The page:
Pattinson confirmed that he is an habitual negotiator who "buys everything on Craigslist." His most recent bargain was for a 2001 Silverado listed for around $2500. He recounted bonding with the seller over gas prices, then simply asking for $300 off the price. The seller agreed, he said, and didn't really understand the concept of negotiating. "The guy's comeback was "what about $50 bucks more?"

Pattinson's "just ask" strategy was news because we don't imagine a multimillionaire celebrity haggling over $300. But it is not news for procurement professionals in big business across industries, who rely on asking for a greater discount, a changed term, extended service, faster delivery, etc. They "just keep asking," regardless of whether there is anything to justify the ask, not because they are obnoxious or uninformed, but because this tactic works. If a sharp company sales rep appropriately pushes back, an experienced procurement professional might say with light laughter, "Well, I had to ask!"

Remember that if you are "just asking" and can justify your Ask, it's strategic. But if you are "just asking" for no other reason than that it might work, you are using a tactic, which unlike strategies, are non-collaborative moves to gain short term advantage. Like any negotiating tactic, if you overuse then or use them in the wrong situations, expect to erode trust and your own credibility. 

"Just asking" in the right situations, however, does in fact work most of the time. Recently, when billed $2700 for the treatment of an infected blister, of which my insurance paid only $1800, I called the private clinic's billing department. I started with a joke ("you know I didn't have heart surgery, right?") and then simply asked: "I was hoping you could help me out." They cut my bill in half.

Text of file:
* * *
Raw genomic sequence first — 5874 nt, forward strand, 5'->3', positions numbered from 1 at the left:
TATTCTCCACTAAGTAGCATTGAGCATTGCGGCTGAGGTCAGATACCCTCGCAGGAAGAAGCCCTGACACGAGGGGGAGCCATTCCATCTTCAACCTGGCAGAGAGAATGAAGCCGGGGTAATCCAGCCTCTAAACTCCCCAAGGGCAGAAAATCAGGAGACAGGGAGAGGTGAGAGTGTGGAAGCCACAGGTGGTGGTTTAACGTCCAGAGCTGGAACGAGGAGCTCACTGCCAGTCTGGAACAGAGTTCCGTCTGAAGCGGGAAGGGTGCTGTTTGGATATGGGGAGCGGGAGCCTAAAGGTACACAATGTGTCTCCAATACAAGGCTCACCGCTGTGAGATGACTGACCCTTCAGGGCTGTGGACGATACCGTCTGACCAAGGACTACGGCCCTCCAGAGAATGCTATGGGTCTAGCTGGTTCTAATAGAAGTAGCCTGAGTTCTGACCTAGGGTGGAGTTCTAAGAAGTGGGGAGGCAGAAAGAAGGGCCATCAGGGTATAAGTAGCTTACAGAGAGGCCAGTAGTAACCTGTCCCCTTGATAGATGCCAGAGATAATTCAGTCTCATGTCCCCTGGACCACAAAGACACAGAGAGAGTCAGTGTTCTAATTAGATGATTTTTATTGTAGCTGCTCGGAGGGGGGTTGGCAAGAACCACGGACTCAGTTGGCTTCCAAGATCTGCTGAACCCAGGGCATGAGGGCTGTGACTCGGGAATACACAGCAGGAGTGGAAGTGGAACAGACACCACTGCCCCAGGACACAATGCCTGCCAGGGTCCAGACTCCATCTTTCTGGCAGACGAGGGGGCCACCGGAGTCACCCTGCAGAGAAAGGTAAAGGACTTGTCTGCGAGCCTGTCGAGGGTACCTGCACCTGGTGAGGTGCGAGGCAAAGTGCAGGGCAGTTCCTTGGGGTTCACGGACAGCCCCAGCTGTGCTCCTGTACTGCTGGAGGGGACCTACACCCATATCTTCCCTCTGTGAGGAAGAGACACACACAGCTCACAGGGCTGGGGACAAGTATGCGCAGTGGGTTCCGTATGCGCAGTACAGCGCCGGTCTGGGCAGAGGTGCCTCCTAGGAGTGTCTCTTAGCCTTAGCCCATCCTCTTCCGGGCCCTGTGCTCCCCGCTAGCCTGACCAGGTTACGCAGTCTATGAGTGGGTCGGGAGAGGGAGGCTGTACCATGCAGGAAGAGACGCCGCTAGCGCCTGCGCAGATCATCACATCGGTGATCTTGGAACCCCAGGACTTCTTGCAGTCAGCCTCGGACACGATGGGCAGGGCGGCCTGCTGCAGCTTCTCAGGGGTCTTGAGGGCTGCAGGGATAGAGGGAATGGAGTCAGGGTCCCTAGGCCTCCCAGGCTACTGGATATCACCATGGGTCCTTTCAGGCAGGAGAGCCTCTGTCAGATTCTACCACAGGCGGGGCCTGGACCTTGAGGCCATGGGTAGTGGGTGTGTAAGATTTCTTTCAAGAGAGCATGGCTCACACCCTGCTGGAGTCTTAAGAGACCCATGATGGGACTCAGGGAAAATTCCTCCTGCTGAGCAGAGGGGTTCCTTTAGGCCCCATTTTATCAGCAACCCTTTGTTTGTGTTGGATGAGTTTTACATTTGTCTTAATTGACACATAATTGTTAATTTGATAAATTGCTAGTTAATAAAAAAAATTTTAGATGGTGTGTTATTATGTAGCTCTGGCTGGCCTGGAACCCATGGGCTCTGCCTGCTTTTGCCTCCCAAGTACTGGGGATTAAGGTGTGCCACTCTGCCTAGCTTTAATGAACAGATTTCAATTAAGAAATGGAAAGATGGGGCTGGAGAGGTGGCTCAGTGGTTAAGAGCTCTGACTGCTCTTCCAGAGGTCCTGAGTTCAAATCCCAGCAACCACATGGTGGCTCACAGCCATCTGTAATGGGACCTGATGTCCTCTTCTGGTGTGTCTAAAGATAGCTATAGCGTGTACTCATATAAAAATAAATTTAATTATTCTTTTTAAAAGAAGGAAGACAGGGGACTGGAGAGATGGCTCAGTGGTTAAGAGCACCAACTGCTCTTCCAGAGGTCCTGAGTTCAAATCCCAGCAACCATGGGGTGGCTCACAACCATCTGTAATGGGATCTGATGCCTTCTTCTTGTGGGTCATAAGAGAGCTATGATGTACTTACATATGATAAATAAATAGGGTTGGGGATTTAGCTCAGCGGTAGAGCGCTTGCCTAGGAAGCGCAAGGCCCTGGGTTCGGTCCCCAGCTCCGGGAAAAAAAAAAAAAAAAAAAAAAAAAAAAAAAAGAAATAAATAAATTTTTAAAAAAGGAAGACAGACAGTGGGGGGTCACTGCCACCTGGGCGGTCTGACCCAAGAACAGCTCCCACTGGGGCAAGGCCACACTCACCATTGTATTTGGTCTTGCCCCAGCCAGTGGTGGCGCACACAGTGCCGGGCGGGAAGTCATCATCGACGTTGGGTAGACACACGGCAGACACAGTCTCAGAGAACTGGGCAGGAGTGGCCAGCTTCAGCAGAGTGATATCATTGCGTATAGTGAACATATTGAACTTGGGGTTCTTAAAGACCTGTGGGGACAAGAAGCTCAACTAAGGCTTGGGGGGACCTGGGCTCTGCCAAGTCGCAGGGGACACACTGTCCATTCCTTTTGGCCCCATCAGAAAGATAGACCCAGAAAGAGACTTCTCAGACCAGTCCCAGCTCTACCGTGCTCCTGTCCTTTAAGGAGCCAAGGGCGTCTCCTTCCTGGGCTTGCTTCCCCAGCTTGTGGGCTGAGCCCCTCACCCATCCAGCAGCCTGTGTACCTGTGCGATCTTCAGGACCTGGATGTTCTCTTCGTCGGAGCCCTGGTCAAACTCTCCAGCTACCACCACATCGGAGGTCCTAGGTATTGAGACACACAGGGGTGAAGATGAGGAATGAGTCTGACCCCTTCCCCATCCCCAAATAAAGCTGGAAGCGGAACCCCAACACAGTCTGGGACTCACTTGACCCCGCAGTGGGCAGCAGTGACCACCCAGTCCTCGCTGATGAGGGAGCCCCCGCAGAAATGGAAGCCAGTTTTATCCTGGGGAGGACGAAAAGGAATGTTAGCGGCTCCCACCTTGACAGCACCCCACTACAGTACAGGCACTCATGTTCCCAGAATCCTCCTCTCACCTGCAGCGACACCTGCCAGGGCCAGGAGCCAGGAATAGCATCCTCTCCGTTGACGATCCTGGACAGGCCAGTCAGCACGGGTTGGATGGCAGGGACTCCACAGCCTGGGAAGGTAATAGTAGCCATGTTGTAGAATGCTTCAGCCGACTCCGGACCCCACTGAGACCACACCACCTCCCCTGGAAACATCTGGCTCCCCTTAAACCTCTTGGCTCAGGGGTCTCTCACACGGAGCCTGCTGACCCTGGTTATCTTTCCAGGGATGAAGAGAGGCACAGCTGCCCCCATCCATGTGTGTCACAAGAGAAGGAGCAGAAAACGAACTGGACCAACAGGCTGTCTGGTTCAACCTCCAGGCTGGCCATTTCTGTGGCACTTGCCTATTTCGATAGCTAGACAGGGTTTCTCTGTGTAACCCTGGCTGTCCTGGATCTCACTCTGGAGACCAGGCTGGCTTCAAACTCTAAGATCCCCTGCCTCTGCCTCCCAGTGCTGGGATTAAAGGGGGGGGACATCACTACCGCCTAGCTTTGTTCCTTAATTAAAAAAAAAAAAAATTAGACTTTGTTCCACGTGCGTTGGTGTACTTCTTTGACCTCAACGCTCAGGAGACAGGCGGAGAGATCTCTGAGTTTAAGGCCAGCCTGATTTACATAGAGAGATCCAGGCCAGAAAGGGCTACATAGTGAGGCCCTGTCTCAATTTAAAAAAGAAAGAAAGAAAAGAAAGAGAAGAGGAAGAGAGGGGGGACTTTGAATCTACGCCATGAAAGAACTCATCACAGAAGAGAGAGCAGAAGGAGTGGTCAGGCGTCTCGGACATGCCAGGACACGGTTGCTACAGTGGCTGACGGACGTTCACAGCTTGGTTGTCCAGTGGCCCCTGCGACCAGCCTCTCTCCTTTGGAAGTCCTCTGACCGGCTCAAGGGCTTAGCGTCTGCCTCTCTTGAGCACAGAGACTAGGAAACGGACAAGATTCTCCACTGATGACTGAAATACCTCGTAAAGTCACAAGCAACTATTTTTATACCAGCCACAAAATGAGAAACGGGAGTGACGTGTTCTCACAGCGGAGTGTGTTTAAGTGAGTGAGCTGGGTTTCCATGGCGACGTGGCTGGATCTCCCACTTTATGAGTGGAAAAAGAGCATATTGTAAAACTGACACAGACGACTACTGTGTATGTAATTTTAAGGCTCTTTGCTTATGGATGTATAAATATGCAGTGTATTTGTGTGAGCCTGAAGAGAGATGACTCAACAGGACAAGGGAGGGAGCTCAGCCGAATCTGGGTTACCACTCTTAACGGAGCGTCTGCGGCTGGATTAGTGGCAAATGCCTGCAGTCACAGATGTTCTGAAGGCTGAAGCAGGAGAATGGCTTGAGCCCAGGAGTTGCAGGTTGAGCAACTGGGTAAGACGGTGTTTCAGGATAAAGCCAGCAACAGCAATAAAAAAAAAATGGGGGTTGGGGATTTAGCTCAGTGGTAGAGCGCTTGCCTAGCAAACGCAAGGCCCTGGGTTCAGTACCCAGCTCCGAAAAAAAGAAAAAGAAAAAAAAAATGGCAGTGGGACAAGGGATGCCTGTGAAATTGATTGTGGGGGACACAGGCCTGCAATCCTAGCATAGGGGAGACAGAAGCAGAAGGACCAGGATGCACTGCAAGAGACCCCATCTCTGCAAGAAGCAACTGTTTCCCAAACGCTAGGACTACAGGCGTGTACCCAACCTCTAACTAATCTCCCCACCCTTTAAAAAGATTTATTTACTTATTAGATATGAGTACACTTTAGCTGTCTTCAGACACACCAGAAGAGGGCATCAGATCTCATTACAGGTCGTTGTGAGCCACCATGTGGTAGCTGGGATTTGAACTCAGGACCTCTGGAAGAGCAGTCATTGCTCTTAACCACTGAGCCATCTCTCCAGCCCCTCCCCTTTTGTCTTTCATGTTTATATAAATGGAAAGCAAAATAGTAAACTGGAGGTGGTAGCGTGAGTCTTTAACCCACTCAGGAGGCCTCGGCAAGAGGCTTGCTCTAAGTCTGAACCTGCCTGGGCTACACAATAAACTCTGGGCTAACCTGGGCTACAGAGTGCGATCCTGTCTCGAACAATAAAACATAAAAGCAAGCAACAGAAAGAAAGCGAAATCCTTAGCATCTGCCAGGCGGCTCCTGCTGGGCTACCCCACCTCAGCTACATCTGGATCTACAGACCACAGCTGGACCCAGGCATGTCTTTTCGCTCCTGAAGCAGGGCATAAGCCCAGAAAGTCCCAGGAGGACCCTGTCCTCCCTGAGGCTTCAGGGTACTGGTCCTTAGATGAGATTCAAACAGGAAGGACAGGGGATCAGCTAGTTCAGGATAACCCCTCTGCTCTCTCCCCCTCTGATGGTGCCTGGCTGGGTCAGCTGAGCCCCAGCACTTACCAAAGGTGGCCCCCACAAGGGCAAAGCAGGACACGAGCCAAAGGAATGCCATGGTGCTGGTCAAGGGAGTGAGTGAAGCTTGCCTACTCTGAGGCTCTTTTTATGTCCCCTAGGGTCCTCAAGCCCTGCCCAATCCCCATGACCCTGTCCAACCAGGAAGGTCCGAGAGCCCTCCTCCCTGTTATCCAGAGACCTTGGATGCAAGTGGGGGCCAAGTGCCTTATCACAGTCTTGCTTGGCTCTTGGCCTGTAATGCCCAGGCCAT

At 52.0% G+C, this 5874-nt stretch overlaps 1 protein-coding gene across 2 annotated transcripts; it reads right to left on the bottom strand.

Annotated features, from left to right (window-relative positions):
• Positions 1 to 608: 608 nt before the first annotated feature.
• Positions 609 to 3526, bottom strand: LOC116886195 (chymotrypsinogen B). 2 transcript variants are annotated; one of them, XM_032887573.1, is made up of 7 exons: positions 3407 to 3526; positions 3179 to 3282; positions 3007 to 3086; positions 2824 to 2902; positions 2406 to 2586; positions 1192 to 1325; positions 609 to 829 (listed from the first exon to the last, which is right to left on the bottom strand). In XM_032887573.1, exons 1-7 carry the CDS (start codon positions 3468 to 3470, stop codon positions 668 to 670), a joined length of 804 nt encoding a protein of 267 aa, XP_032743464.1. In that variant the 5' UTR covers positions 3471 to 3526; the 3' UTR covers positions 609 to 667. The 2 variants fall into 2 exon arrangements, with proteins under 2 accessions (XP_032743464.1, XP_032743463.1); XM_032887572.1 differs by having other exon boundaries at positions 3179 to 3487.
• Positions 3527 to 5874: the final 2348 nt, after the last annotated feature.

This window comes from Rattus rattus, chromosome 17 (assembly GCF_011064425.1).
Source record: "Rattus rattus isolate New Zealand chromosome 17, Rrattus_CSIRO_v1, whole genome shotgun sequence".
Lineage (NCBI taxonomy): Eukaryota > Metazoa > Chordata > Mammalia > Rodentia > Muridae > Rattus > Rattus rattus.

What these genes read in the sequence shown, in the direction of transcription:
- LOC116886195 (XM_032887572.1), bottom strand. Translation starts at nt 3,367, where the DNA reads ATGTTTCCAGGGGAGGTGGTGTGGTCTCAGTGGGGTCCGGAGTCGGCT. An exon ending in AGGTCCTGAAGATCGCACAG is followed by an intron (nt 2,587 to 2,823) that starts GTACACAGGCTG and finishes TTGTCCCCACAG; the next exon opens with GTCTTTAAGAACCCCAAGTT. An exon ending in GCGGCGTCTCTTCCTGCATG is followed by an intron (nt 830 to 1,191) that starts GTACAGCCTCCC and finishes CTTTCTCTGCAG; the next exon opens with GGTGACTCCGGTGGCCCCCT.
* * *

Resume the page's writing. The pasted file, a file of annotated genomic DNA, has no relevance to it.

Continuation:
An easy, efficient way to practice "just asking" is when you are shopping. A client told me that they had gotten $300 off the mattress they wanted simply by walking around the desired mattress for awhile, chin in hand, saying nothing.

Thoughtful silence is a kind of probe that can work miracles, especially in flea markets and antique stores. The key is to show genuine interest. Don't point out all the problems with the merchandise (i.e., it looks damaged, it's too big, etc.) hoping the seller will see it as less valuable. Sellers, like most negotiators, would prefer a positive interaction with someone likeable who respects their business and merchandise. Complimenting the piece, and the seller's taste or selection, helps a seller invest in you as a customer and try to find a way to get you to buy that piece.

Tips when asking -- or probing -- for a quick and simple bargain:

  • As in more involved negotiations, build a little rapport with the seller first. Make small talk -- about the shop, the merchandise, the weather.
  • Treat the seller with the utmost respect -- don't badmouth the store, the the business or the merchandise. Often in antique stores the seller chose everything in the place.
  • Show genuine interest in what you're considering. If you can, know something about it. If not, ask "dumb" questions about it to show your interest and let the seller talk about it.
  • Don't try to get to the seller's "bottom" price in smaller negotiations. If you can get $300 off in a few minutes or with one question, you're getting great value for the time you've invested.
  • Keep it light. Ask "is there any flexibility on that?" Or "Can you help me out on this?" Or just look at the object quietly, with appreciation.
  • And remember, "just asking" is applicable to a lot more than price, in selling, buying and everyday negotiations that help you get what you want. Just ask!

Negotiating Tip

Prepare, prepare, prepare and stay on plan. Don't let the other party's tactics throw you off plan. Tactics are designed to do one thing - to get you off plan. Only new facts should change your plan.